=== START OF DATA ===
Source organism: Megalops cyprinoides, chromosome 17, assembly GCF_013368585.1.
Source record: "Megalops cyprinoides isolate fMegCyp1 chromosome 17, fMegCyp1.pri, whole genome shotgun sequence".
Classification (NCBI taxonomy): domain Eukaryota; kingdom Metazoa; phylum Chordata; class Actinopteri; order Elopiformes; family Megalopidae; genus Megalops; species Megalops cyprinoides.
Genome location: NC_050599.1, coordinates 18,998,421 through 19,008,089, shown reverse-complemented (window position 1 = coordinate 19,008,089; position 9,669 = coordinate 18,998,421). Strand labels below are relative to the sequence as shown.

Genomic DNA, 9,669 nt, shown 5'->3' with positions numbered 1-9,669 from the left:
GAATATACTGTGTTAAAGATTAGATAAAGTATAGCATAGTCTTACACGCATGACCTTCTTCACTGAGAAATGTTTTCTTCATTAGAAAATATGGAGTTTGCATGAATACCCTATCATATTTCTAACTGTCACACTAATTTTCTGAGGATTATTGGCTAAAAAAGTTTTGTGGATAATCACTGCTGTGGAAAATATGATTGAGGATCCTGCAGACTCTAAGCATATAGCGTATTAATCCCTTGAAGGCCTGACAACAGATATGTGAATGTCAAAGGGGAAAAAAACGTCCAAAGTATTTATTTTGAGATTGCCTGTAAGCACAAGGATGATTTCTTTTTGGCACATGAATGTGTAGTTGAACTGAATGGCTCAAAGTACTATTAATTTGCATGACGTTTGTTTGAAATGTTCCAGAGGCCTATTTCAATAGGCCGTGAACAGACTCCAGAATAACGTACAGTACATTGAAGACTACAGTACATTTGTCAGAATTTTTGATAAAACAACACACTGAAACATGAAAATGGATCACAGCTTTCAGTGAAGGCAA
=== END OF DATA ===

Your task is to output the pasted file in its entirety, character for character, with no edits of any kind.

Source organism: Megalops cyprinoides, chromosome 17, assembly GCF_013368585.1.
Source record: "Megalops cyprinoides isolate fMegCyp1 chromosome 17, fMegCyp1.pri, whole genome shotgun sequence".
Classification (NCBI taxonomy): domain Eukaryota; kingdom Metazoa; phylum Chordata; class Actinopteri; order Elopiformes; family Megalopidae; genus Megalops; species Megalops cyprinoides.
Genome location: NC_050599.1, coordinates 18,998,421 through 19,008,089, shown reverse-complemented (window position 1 = coordinate 19,008,089; position 9,669 = coordinate 18,998,421). Strand labels below are relative to the sequence as shown.

Genomic DNA, 9,669 nt, shown 5'->3' with positions numbered 1-9,669 from the left:
GAATATACTGTGTTAAAGATTAGATAAAGTATAGCATAGTCTTACACGCATGACCTTCTTCACTGAGAAATGTTTTCTTCATTAGAAAATATGGAGTTTGCATGAATACCCTATCATATTTCTAACTGTCACACTAATTTTCTGAGGATTATTGGCTAAAAAAGTTTTGTGGATAATCACTGCTGTGGAAAATATGATTGAGGATCCTGCAGACTCTAAGCATATAGCGTATTAATCCCTTGAAGGCCTGACAACAGATATGTGAATGTCAAAGGGGAAAAAAACGTCCAAAGTATTTATTTTGAGATTGCCTGTAAGCACAAGGATGATTTCTTTTTGGCACATGAATGTGTAGTTGAACTGAATGGCTCAAAGTACTATTAATTTGCATGACGTTTGTTTGAAATGTTCCAGAGGCCTATTTCAATAGGCCGTGAACAGACTCCAGAATAACGTACAGTACATTGAAGACTACAGTACATTTGTCAGAATTTTTGATAAAACAACACACTGAAACATGAAAATGGATCACAGCTTTCAGTGAAGGCAA